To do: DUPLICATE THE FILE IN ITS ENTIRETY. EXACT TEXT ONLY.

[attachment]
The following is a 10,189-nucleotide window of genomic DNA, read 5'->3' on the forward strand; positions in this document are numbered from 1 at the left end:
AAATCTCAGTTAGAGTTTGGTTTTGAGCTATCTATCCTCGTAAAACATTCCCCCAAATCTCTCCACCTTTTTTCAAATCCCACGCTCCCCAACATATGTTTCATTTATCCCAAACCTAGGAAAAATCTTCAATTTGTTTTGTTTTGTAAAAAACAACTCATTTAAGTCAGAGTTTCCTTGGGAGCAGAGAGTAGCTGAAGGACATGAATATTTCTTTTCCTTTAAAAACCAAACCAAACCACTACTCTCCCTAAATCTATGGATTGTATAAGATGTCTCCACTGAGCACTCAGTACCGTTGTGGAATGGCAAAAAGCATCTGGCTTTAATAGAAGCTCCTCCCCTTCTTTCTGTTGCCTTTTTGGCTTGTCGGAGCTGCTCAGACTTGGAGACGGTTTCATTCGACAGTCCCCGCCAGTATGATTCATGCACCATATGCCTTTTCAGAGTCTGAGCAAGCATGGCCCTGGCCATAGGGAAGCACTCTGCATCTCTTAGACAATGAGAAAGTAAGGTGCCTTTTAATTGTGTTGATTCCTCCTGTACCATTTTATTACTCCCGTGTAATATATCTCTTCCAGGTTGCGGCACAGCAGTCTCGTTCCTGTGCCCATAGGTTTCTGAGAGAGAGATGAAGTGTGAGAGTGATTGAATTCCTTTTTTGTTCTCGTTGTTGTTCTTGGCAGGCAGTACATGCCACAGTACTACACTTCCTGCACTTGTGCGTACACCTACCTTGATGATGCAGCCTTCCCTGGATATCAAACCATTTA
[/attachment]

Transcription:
The following is a 10,189-nucleotide window of genomic DNA, read 5'->3' on the forward strand; positions in this document are numbered from 1 at the left end:
AAATCTCAGTTAGAGTTTGGTTTTGAGCTATCTATCCTCGTAAAACATTCCCCCAAATCTCTCCACCTTTTTTCAAATCCCACGCTCCCCAACATATGTTTCATTTATCCCAAACCTAGGAAAAATCTTCAATTTGTTTTGTTTTGTAAAAAACAACTCATTTAAGTCAGAGTTTCCTTGGGAGCAGAGAGTAGCTGAAGGACATGAATATTTCTTTTCCTTTAAAAACCAAACCAAACCACTACTCTCCCTAAATCTATGGATTGTATAAGATGTCTCCACTGAGCACTCAGTACCGTTGTGGAATGGCAAAAAGCATCTGGCTTTAATAGAAGCTCCTCCCCTTCTTTCTGTTGCCTTTTTGGCTTGTCGGAGCTGCTCAGACTTGGAGACGGTTTCATTCGACAGTCCCCGCCAGTATGATTCATGCACCATATGCCTTTTCAGAGTCTGAGCAAGCATGGCCCTGGCCATAGGGAAGCACTCTGCATCTCTTAGACAATGAGAAAGTAAGGTGCCTTTTAATTGTGTTGATTCCTCCTGTACCATTTTATTACTCCCGTGTAATATATCTCTTCCAGGTTGCGGCACAGCAGTCTCGTTCCTGTGCCCATAGGTTTCTGAGAGAGAGATGAAGTGTGAGAGTGATTGAATTCCTTTTTTGTTCTCGTTGTTGTTCTTGGCAGGCAGTACATGCCACAGTACTACACTTCCTGCACTTGTGCGTACACCTACCTTGATGATGCAGCCTTCCCTGGATATCAAACCATTTA